You are entering a major construction contract. You want to make sure you avoid a big damages claim to the extent you can. One of the typical contract clauses that comes to mind is one for a mutual waiver of consequential damages. You get it included in your contract and you breathe a sigh of relief: I’ve got that one covered. But, ... do you? Does your mutual waiver of consequential damages have holes in it that leave you exposed? In other words, is it “inconsequential”?
Here’s the problem: the word “consequential” is so broad and vague that lawyers can argue endlessly about what are or are not consequential damages. More importantly, judges, juries, and arbitrators can have very different and, indeed, conflicting, views as to what is consequential and what is not. Lost profits is a great example. Some courts hold that lost profits are the natural and probable consequence of a breach of contract — which is the typical standard for recoverable damages — and some courts hold that they are too remote and therefore are unrecoverable. So, if you have a mutual waiver of consequential damages, can the other party recover lost profits or not? Isn’t it best for the parties to decide that ahead of time rather than leaving it to lawyers, judges, juries, and arbitrators later?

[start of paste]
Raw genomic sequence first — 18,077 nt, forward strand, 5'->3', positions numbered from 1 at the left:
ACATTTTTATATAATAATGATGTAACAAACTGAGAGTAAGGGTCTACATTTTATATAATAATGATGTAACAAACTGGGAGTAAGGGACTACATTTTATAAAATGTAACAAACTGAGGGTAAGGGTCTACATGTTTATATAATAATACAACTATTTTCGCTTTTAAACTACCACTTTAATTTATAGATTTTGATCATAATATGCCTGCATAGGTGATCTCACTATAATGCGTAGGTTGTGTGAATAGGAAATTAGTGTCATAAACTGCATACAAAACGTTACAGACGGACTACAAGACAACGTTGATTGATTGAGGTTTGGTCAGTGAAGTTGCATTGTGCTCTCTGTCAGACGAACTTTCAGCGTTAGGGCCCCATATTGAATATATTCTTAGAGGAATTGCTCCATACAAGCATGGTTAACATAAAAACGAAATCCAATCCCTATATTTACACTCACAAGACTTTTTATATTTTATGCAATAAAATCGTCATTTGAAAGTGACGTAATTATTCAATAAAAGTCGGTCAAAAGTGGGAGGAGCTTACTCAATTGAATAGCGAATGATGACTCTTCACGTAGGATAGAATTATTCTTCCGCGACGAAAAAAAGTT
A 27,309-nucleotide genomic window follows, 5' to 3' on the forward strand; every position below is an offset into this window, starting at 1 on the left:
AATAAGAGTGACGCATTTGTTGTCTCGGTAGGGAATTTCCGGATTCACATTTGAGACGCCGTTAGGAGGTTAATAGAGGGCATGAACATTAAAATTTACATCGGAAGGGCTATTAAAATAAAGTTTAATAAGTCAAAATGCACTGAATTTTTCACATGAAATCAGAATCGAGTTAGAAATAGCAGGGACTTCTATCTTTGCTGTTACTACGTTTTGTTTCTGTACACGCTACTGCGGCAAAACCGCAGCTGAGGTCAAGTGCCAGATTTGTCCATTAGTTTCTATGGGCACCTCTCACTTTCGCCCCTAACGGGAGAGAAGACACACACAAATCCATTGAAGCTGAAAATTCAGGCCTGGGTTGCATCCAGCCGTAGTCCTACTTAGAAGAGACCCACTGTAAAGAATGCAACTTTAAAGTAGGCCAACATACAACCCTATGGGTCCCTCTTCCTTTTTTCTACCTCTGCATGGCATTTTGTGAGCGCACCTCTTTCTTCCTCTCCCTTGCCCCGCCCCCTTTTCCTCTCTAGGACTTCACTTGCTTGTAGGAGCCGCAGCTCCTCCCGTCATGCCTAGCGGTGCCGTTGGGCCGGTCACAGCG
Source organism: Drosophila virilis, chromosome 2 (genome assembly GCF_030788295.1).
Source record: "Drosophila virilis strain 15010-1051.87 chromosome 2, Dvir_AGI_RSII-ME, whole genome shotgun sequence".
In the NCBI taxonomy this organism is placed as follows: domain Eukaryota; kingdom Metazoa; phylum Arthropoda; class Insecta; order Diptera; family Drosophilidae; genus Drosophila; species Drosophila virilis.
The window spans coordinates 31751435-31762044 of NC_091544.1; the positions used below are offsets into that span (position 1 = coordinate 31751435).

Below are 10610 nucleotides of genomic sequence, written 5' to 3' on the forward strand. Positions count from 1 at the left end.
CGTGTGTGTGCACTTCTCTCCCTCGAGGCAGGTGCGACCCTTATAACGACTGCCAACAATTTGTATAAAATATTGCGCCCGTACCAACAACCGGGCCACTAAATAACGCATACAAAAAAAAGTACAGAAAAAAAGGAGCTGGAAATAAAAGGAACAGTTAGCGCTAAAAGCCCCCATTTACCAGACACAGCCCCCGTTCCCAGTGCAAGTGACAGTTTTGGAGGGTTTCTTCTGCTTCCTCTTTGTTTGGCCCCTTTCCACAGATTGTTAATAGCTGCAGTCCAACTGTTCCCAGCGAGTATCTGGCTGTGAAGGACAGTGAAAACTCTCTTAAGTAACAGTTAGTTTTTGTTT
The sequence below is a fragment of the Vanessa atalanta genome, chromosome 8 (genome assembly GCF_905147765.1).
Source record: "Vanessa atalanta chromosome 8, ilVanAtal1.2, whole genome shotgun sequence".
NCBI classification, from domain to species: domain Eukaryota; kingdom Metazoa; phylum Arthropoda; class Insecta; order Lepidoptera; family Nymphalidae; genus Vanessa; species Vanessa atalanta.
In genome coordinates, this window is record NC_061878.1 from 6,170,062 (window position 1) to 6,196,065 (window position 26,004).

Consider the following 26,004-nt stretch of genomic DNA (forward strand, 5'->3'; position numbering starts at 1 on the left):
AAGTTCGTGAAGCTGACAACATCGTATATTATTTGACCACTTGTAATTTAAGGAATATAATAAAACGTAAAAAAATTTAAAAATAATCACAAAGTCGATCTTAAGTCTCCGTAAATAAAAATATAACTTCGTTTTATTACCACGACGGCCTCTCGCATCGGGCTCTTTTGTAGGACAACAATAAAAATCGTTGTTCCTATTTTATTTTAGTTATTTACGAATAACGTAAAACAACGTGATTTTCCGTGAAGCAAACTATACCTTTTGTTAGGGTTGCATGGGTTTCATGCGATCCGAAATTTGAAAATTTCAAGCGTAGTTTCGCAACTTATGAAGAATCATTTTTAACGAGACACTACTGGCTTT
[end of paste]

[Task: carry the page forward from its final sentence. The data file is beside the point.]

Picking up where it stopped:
It is for these reasons that most well-written construction contracts specify certain types of damages that are not recoverable. Lost profits, lost opportunities, increased interest expense, etc., are typical items that are specified. The real key here is not whether the type of damages is deemed to be “consequential” or not. Instead, it is that the parties can exclude certain kinds of damages as being recoverable in either case. Mutual waivers of consequential damages are fine, but they are not sufficient. Your waiver should articulate the specific categories of damages you wish to avoid, whether anyone might consider them consequential or not.
When you are entering a contract, it is good to think about the nightmare scenario, just the kind of thing you are wanting to avoid with a consequential damages waiver. What very bad and very expensive damages could the other party to your contract suffer in the event of a very bad breach by you? Think about those possibilities and waive those types of damages in order to protect yourself. Don’t let your consequential damages waiver be inconsequential.